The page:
The passage of time has inevitably impacted upon Chris Cornell's ability to soar up to the really ball-clenching highs of days gone by, but the permanent class of an experienced songwriter and iconic frontman shines through. There is a typical whiff of cynicism and pessimism in the lyrics, though it's cased in conservative language and the adventurousness of the melody is dialed down a few steps since Chris can't shriek and wail like he used to. Occasionally Thayil will move into esoteric guitar territory and disconnect with the song; when Cornell does the same it leaves the song lacking for impetus but these moments are the exception rather than the rule on a well put-together record.

Overall Impression — 8
What's most refreshing about "King Animal" is that it sounds like the effort of a band who really wanted to make new music and felt like they had something worthwhile to say with it. Cornell and co could have easily half-arsed it and toured for a few more years on their incredibly strong catalogue before calling it a day, but on the evidence of this record it looks like they've got wind behind their sails again and will be pushing on as a fully functional recording and touring machine. This is no "Badmotorfinger" but the potential for more top drawer music from Soundgarden is greater than it has been at any point since their reunion. Highly enjoyable stuff.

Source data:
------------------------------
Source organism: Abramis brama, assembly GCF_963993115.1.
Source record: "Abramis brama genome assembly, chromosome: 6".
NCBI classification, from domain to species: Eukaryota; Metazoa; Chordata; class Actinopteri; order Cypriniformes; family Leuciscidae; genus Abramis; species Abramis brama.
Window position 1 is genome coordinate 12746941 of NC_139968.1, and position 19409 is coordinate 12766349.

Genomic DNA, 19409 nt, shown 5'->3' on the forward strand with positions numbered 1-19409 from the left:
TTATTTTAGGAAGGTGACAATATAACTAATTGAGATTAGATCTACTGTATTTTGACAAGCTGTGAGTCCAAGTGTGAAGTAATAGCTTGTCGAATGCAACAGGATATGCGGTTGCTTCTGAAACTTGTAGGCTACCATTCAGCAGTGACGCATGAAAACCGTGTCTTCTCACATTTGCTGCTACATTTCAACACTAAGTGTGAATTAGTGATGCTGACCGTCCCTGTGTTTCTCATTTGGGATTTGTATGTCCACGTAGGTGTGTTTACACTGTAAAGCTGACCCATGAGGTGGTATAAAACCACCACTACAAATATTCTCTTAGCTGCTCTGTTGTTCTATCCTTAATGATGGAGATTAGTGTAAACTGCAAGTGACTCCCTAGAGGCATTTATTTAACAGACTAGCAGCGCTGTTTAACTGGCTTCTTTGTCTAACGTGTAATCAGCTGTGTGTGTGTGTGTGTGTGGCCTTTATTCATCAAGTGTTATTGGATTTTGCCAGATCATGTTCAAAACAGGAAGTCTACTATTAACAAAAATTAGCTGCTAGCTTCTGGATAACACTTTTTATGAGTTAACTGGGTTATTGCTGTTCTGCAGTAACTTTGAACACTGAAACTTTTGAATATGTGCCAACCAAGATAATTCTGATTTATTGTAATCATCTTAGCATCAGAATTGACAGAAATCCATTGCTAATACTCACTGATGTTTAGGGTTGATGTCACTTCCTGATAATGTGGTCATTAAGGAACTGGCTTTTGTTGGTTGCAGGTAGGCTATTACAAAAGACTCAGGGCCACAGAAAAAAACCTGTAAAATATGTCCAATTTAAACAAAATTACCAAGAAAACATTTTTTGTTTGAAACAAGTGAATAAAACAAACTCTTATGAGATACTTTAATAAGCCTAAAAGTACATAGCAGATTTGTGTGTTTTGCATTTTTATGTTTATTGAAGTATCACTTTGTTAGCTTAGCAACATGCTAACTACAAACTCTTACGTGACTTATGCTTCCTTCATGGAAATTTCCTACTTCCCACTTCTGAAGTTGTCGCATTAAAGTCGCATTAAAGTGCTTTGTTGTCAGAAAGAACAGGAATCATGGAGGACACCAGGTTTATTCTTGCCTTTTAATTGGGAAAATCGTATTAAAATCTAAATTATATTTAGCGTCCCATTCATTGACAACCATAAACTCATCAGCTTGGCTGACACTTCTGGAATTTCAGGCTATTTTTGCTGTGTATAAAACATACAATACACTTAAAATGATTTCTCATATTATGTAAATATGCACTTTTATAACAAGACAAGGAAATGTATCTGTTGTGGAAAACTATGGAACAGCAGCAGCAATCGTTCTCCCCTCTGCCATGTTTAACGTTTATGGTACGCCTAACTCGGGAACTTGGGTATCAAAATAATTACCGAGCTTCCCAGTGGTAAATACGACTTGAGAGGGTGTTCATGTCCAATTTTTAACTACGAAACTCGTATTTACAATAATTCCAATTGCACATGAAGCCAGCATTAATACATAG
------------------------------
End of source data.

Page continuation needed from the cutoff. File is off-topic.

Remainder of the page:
50 comments sorted by best / new / date

    Brilliant album. It has been blowing my mind again everyday with each new listen. I'm glad to see that Chris got all the "pop-ish " stuff completely out of his system. None of it shows in this album; this is pure, 100% unadultered Soundgarden. And yes, you've been away too long , guys. Welcome back.
    I'm loving King Animal, but Halfway There is pretty much the kind of Chris Cornell adult contemporary crap I really wasn't looking forward to. It ruins the pacing of the album, and I just plain don't like it. The man has written some amazing pop/psychedelic songs; Euphoria Morning is one of my favourite albums, I love stuff like Seasons, etc but everything since Carry On has been crap, and Halfway There reminds me of that completely. Bones of Birds is almost there, but they managed to do something interesting with it. The chord progression in the chorus might as well have been a Cornell pop song though. Can't complain about the rest of the album though, and I still like tunes like Bones and Black Saturday, but those two and Halfway There are definitely the Chris Cornell pop contributions.